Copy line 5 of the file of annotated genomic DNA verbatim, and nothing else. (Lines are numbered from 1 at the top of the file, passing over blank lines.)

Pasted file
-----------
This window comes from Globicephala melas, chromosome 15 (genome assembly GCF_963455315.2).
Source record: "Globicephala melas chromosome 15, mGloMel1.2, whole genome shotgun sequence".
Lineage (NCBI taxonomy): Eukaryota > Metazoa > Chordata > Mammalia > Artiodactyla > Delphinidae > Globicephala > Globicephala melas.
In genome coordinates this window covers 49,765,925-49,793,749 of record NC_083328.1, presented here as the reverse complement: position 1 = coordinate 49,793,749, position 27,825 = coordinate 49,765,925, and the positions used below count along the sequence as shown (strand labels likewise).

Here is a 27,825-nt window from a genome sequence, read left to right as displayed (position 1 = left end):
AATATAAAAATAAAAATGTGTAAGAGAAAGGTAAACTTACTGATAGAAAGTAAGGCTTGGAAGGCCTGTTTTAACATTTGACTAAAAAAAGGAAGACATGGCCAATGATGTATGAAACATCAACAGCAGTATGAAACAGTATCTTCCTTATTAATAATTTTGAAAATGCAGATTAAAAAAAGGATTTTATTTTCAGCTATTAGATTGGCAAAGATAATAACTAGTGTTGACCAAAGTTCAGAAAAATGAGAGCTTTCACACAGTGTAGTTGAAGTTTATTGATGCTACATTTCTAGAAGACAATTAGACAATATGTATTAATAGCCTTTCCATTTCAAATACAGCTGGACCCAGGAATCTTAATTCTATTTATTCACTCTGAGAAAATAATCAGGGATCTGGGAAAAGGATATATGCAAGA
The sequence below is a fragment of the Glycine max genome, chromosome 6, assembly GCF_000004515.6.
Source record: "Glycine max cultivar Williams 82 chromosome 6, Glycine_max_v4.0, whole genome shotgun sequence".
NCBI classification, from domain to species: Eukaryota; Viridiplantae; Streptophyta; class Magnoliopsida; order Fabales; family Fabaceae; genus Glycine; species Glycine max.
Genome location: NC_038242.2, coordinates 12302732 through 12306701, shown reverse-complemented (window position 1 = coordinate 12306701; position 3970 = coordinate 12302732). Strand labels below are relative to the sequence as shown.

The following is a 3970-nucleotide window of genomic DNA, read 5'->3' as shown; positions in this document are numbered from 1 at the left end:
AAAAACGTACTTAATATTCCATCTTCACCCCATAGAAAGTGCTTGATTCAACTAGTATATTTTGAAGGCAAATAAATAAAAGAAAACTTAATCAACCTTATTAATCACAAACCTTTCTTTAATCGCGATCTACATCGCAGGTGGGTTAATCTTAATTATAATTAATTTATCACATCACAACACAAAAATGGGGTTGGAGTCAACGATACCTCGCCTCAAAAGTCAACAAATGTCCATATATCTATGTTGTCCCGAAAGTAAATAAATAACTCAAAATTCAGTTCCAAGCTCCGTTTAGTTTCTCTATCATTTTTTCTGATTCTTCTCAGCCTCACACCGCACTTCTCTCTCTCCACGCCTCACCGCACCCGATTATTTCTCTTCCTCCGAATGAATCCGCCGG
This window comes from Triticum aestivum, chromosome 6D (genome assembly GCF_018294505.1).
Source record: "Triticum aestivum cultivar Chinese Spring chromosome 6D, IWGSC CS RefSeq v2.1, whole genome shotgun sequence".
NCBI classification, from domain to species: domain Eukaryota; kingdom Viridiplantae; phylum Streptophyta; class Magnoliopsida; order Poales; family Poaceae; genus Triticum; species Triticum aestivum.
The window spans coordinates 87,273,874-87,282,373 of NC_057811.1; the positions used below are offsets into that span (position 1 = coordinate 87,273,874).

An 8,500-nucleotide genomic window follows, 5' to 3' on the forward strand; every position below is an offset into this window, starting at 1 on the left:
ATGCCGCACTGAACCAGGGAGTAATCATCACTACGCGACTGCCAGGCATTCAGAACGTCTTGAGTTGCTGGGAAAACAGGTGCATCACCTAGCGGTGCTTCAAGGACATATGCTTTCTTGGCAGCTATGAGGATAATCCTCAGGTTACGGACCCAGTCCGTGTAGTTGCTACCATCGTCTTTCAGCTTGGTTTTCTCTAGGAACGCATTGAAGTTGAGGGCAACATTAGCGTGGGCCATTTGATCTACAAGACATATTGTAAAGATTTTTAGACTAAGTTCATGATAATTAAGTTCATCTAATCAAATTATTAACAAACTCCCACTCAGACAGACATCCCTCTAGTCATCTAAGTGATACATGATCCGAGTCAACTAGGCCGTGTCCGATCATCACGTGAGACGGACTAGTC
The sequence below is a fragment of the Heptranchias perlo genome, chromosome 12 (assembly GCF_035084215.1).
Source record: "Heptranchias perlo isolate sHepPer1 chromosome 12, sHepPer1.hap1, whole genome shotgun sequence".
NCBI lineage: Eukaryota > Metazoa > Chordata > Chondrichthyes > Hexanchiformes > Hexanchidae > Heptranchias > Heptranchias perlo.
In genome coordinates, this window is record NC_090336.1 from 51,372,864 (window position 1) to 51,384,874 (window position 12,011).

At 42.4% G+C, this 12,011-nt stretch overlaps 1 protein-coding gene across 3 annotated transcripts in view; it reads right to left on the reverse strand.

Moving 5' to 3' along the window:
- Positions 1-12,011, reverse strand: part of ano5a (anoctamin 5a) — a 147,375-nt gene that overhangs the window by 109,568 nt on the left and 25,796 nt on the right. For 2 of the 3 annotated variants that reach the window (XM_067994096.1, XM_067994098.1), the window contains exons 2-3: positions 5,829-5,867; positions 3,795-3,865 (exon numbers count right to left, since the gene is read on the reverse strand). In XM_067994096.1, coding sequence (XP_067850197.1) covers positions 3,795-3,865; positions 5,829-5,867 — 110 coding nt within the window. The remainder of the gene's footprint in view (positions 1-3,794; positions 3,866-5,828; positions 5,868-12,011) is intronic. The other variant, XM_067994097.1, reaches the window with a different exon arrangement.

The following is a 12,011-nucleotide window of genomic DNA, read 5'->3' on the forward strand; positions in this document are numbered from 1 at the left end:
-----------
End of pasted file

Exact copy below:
Here is a 27,825-nt window from a genome sequence, read left to right as displayed (position 1 = left end):